More Antigrammar: the "sentence fragment"

If you use MSWord, or any other conventional commercial wordprocessor to do your writing, you may have used a "grammar checking" feature.

You might well expect me to put scare quotes around "grammar checking" but actually this feature in MSWord is pretty innocent, and for many people, extremely useful. I find the spell check dictionaries far more harmful, as they create false segregations. A whole generation of English speakers the world over is coming to believe that there clear divisions in spelling between the US and the UK, when until recently this has only been true for two spelling rules: meter/metre and color/colour.

You can learn a great deal from the grammar check - not least from realizing when it's wrong. If you're an author, run the grammar check on your latest manuscript. It will flag hundreds of "sentence fragments."

This is because in fiction it is extremely common to work in incomplete sentences. So common, in fact, that treating them as an error is definitely an error.

Grammarians often talk about parts of speech getting elided. Elision is when a word or phrase is left out, usually because it is implied by the context, so not really needed. When the main verb of a sentence gets elided, the sentence will be, to old school grammarians, ungrammatical*.

This is because we get our language via a tortuous, mixed and messy descent from a disorderly jumble of languages most of which at some point diverged from a common root (know as PIE, proto-indo-european), and then came back together at different times in different places, and at different speeds... whereas our grammar - our language for describing language - comes more or less directly from Latin.

There is a profound difference between Latin and modern English. A difference so profound that unless you're an author using the grammar check in MSWord, you might never notice it.

In Latin, the Verb is God. In English, Context is Everything.

In Latin, an entire sentence can be contained in a single verb. In Latin the verb is so important that for preference, it is placed at the very end of the sentence, as if to ensure that you have an opportunity to give a fair hearing to all the other words before the verb takes over.

English can function without verbs. Not always. Some verbs can't be left out. "can" is a good example. But notice that I just wrote "not always" as a complete sentence, which it was. A grammarian would say that I elided "it does" - not just the verb, but the subject too.

But calling it "ellipsis" suggests that I'm thinking those words, just not saying or writing them. Nonsense! I'm not thinking them. The ideas that become words somewhere between my thoughts and my fingertips are limited to the core meaning that I want to convey. When I exclaim "nonsense!" I'm thinking "nonsense!" not "that is nonsense!".

In modern English we can, and frequently, manage without verbs. Not to seek or distract attention, but just because we don't always need them. Meaning matters. In modern English, meaning trumps grammar.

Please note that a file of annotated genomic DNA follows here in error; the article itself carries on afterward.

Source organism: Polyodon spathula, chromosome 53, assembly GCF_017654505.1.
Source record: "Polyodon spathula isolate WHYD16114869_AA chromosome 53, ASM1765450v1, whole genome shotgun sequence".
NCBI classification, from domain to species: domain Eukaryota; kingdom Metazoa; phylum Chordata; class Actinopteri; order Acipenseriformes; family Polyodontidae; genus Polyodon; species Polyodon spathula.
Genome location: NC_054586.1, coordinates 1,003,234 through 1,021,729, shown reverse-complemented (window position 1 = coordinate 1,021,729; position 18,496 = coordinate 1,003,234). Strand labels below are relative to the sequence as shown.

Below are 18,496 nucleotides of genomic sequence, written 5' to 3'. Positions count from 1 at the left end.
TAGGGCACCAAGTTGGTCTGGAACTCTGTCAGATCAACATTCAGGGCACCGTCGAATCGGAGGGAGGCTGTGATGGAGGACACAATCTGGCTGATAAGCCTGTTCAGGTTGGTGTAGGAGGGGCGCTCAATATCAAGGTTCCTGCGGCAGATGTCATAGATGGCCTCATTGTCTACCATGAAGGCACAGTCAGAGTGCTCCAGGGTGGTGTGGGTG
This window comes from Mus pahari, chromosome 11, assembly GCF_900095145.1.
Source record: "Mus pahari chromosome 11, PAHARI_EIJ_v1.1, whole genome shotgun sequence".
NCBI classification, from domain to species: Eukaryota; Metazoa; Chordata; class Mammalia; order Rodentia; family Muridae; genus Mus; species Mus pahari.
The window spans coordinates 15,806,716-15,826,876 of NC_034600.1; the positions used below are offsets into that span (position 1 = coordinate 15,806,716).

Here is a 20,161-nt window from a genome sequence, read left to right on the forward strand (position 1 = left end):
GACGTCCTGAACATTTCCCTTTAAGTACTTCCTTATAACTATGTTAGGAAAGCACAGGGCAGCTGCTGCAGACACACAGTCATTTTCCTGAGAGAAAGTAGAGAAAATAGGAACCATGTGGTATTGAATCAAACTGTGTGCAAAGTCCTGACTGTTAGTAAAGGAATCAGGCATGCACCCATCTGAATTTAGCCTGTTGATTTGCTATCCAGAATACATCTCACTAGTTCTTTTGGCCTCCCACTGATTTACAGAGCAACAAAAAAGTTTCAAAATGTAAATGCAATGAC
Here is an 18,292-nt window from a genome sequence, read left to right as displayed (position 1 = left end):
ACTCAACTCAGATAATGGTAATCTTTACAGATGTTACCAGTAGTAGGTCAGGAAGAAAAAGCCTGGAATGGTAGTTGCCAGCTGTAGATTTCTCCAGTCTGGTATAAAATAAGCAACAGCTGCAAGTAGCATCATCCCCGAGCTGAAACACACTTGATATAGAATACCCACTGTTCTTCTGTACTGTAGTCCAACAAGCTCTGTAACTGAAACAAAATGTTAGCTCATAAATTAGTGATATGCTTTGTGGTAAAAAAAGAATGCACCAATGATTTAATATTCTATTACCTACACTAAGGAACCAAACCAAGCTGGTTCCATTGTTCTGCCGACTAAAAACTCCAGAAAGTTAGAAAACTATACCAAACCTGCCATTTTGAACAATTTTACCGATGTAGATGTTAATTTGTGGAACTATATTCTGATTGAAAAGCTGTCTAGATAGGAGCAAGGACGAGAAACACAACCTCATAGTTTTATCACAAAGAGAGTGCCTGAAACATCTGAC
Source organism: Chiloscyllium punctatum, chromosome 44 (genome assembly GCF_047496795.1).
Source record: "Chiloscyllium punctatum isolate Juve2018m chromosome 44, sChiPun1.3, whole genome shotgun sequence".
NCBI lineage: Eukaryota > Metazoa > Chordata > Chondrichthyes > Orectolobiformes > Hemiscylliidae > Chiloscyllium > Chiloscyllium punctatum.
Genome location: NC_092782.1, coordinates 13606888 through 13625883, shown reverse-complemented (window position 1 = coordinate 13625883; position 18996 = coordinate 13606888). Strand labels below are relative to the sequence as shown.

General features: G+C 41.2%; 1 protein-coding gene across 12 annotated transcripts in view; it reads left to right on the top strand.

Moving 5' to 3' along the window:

In fairness, this is mostly because grammar as a tool for describing language is sometimes not quite up to the task. As a tool for constructing proper syntax, grammar is as much a disaster as trying to construct a heroic fantasy by slavishly building a hero's journey.

In the end, single sentences, and whole stories, come from the same place: a meaning, that you need to communicate to others. A simple message might take a few words. A complex lesson might take a whole story. The meaning of life probably takes a lifetime of reading and writing to communicate.

* In fact, the word 'ellipsis' is often used for when a word or words are left out *cough* by ignorance or accident. This is apologism. Grammarians want to be able to say that it isn't the description that is at fault, but the object being described. I'll leave you to judge for yourself.


Steve said...

I used to think Metre and Colour were the only USA/UK English transcription rules too. Then I moved to the US and discovered there are a shedload of other spelling formation differences between USA English and the UK kind I grew up with. The use of double letters or not when making adverbs or pluralizing had me convinced I was entering premature senility when I first encountered spelling checkers in the USA in the 1980s, for example.

I'm not sure I agree with your reasoning when it comes to your examples of fragmentary sentences. When I say "nonsense!" I certainly am eliding the "That is". If I weren't, the point of the utterance would be lost. However, such elided constructs do allow us butcher the French language as per "Asterix Goes To Britain" (in the original French - the "joke" makes no sense in translation).

So I'm for them.

Harry White Dewulf said...

I'm not sure what you mean about Asterix, and I'm En/Fr bilingual so I feel I ought to! I actually prefer a lot of the US standard spellings and noticed recently that I use 'rigor' for stiffness and 'rigour' for thoroughness. I vastly prefer the US punctuation rules, and use them most of the time.